A couple days later, the person from appeals and grievances called me back. She asked some questions about the product, and how often we go through it (our last box lasted three years, so not too often), and said she would approve the product. I told her that the real problem was that the medical supplier wouldn’t place the order, so she called that company.

A few days after that, the nurse from Grace’s doctor’s office called me back. She had just gotten a message that the medical supply company deleted the order since it had been inactive for so long. Again, she asked me to call the medical supplier to try to get it worked out. So, I did.

I was frustrated when I made that call. I asked for a supervisor immediately, but the initial customer service rep wouldn’t transfer me without knowing what the issue was. When I started describing it, she knew exactly which patient I was calling about. She was defensive, as was her supervisor. The supervisor said that because there is a block in their system for all things Anthem, they could not order the product. She said it’s probably because Anthem won’t pay them much for the product, so it’s a contractual issue. I told her that the victim of her company’s rigidity was a five-year-old child. The person who is being harmed by the company’s refusal to fill the order is a sweet girl, a little child who can’t help that she was born with a disability. She didn’t really care… there was nothing she could do to change the system. At that point, I asked to speak to the company director of consumer relations. She transferred me to the corporate office.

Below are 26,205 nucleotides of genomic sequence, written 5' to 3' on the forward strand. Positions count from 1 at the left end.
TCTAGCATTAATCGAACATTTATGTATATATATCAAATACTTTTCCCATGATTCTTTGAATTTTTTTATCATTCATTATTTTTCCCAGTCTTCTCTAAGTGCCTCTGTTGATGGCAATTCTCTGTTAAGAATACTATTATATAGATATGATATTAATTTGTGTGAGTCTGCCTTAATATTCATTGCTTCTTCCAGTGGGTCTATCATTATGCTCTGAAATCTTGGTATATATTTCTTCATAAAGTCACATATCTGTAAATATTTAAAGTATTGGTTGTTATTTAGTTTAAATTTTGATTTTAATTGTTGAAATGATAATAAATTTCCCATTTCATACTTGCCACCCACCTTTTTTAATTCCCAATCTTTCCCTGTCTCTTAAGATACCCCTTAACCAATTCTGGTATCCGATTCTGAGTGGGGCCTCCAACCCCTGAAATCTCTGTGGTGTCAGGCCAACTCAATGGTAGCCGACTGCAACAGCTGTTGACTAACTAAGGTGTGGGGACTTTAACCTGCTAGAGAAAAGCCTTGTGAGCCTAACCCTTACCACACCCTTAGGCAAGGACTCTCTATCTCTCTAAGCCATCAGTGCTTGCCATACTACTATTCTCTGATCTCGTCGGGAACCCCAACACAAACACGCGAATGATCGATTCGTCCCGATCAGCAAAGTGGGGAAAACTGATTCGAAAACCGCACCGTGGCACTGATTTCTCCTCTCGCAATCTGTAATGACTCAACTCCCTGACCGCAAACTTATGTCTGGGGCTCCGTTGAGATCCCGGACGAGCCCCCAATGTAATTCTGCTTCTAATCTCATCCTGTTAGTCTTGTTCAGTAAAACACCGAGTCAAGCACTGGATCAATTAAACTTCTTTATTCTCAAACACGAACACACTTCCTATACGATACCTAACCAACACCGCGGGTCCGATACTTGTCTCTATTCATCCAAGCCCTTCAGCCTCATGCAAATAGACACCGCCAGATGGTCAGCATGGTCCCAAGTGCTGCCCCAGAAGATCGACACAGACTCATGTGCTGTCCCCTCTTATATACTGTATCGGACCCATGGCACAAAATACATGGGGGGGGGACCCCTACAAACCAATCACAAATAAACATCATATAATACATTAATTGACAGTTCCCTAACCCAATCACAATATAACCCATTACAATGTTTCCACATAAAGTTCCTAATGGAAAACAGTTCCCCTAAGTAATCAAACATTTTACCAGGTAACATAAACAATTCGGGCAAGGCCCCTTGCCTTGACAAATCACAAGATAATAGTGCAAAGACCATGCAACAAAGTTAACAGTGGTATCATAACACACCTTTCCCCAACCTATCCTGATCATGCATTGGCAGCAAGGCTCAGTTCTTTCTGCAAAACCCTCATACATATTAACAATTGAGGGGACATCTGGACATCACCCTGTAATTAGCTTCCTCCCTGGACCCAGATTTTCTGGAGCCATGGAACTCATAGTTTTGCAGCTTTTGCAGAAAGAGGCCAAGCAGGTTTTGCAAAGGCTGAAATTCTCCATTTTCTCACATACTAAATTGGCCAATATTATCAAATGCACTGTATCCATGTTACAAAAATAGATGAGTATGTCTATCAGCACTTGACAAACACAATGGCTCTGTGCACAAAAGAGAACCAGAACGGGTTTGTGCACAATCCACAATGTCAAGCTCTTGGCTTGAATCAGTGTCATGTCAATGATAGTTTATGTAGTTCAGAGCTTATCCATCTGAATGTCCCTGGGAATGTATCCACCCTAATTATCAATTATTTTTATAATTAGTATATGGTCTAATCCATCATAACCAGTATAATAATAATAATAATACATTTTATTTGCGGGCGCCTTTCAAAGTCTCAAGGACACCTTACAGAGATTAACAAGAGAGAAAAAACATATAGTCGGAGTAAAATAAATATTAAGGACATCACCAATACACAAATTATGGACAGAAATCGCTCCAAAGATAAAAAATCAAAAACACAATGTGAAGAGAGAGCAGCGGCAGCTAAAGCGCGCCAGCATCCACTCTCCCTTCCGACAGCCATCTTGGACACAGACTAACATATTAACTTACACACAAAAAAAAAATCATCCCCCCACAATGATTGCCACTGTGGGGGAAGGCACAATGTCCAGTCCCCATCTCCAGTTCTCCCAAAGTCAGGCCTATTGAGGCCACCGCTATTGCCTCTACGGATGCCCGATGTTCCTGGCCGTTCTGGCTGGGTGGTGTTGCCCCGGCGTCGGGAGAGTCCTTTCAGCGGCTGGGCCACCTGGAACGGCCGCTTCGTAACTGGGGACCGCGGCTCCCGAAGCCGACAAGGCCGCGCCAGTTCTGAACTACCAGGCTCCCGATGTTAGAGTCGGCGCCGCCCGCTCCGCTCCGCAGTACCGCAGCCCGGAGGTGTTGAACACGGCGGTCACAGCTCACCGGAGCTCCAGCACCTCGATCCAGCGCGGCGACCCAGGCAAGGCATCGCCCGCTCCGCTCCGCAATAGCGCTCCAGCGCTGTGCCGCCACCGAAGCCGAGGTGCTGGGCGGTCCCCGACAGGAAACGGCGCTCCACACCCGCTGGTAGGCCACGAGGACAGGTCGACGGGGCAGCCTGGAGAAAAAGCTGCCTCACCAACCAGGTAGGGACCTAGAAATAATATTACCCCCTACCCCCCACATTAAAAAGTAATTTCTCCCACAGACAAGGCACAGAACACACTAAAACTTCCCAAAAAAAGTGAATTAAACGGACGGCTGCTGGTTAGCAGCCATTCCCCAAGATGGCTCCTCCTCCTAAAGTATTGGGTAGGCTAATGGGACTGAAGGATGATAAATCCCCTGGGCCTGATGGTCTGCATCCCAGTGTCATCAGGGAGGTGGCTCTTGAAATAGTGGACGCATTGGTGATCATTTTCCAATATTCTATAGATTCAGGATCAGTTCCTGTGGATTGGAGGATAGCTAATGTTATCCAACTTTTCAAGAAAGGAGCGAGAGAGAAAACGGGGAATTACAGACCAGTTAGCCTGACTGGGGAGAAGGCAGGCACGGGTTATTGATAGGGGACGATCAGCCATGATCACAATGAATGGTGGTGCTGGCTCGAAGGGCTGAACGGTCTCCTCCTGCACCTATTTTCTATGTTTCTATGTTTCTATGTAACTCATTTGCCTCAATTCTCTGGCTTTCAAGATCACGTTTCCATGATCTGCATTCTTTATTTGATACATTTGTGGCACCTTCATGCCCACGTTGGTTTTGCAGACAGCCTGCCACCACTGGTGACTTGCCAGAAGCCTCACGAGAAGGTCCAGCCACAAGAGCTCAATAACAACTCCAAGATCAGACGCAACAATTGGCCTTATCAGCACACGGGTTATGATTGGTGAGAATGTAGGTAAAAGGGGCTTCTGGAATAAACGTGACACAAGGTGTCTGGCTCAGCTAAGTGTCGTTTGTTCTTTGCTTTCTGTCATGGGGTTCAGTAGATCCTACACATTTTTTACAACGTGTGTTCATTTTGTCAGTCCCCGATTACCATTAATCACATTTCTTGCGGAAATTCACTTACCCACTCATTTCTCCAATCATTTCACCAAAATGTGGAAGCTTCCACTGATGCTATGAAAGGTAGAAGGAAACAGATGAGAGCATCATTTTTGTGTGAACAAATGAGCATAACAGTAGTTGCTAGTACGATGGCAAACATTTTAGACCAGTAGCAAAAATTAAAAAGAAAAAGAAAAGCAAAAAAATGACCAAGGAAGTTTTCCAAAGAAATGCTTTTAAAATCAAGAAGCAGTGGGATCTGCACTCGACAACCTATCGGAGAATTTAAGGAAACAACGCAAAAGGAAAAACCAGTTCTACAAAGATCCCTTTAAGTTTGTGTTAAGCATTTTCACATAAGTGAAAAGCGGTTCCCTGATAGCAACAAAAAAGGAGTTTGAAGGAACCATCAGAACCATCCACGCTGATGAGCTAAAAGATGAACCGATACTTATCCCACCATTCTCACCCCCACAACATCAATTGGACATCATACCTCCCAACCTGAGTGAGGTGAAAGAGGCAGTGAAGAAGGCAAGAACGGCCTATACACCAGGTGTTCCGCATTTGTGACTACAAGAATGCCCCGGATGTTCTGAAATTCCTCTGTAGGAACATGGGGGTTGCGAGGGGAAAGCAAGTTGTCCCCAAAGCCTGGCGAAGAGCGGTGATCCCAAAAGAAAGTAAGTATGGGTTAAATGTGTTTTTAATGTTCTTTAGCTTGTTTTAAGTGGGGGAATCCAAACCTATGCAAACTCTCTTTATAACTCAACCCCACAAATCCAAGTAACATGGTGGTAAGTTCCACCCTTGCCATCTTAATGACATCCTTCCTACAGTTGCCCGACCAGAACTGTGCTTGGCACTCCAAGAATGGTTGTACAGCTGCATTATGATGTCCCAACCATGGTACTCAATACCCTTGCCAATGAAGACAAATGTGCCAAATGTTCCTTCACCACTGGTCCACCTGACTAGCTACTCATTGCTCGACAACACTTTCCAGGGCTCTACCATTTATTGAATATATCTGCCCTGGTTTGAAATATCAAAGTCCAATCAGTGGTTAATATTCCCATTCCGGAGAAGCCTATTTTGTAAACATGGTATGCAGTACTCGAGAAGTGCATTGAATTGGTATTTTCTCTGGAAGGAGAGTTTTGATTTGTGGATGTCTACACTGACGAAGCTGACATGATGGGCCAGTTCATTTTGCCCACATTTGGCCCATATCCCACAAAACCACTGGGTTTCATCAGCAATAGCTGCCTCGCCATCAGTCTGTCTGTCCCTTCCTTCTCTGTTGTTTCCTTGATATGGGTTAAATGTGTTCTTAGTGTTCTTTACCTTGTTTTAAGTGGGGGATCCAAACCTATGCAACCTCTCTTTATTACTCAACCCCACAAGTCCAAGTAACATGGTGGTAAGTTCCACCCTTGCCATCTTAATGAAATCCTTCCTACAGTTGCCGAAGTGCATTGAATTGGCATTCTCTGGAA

The CSR at corporate was nice, at least. She listened to my story and told me she would transfer me to a certain person who was the company’s equivalent of a director of consumer relations. I left a voicemail for that person, short and succinct but again remarking that the person suffering because of the company’s policy was a five-year-old child. She called me back later that day.